Biodegradable maxi pad from corn, cotton and algae created by Scientists - Premiumstech: Tech News, How-Tos, Science and Health Tips



Biodegradable maxi pad from corn, cotton and algae created by Scientists

Amber Barron who is a Materials science and engineering student and materials science and engineering assistant professor Jeff Bates both in University of Utah College of Engineering have come up with a completely biodegradable maxi pad Which incorporates algae.

The biodegradable maxi pad was created when a nonprofit advocacy group for women and girls in Guatemala SHEVA contacted professor Bates. The group was seeking eco-friendly feminine hygiene products, since much of the country lacks a public sanitation system.

After the contact with the professor, he turned to a team of Engineering students and they created a completely biodegradable maxi pad Which incorporates algae known as the SHERO pad, it consisted of four layers

The four layers include  layer of raw cotton (similar to what tea bags are made of), a layer of organic cotton that draws liquid in from that outer layer, a super-absorbent layer of agarose gel (which is a polymer derived from brown algae), and a layer made of corn-based material that prevents leakage by keeping moisture trapped inside.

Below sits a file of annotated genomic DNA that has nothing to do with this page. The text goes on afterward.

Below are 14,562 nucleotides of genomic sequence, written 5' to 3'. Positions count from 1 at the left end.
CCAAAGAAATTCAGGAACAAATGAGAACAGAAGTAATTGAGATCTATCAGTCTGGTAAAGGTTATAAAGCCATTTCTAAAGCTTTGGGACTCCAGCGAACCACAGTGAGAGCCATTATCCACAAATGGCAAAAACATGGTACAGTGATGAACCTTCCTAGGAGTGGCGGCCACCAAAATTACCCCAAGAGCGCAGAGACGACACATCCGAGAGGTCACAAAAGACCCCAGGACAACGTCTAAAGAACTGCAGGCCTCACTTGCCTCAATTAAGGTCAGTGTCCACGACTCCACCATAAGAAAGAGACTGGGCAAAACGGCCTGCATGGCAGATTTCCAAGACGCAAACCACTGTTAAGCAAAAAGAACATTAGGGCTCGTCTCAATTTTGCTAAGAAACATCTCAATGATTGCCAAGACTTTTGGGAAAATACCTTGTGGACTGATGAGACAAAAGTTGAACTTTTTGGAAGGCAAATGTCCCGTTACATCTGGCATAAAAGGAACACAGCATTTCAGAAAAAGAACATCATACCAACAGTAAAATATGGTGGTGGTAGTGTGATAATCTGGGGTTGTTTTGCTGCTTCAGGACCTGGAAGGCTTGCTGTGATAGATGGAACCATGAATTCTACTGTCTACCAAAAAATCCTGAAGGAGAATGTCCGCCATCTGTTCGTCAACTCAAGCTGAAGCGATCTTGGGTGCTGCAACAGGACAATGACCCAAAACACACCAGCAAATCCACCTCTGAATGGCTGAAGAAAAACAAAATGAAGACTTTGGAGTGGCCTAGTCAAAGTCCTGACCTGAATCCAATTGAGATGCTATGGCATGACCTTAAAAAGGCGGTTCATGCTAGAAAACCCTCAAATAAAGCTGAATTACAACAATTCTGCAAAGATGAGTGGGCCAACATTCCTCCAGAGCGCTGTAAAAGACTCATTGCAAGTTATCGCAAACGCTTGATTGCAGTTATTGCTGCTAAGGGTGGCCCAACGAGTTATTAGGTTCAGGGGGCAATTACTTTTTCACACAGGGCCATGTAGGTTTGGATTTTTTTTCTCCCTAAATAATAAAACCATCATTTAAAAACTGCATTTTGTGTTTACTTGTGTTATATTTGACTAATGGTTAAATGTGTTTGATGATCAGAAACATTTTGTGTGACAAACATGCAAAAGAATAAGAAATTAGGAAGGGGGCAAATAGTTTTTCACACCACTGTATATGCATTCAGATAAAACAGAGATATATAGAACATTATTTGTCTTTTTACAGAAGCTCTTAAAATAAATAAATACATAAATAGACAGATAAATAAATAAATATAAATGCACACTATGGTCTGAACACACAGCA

Read Also: Scientists now claim that women with bigger butts are smarter and healthier.

Although other "green" pads do already exist, some of them incorporate hydrogels that aren't entirely biodegradable, or they utilize thick layers of natural cotton which make them uncomfortable to wear. By contrast, the SHERO Pad completely biodegrades within 45 days to six months of being discarded, it's reportedly comfortable, and it's said to be highly effective.

As a plus to the non profit advocacy group for women and girls, SHEVA, it can also be manufactured in small villages using locally-sourced materials and simple tools. That said, plans additionally call for it to be mass-produced by a Utah-based startup, for use by American consumers. It should be available in stores within one year.

Info sourced from UNIVERSITY OF UTAH

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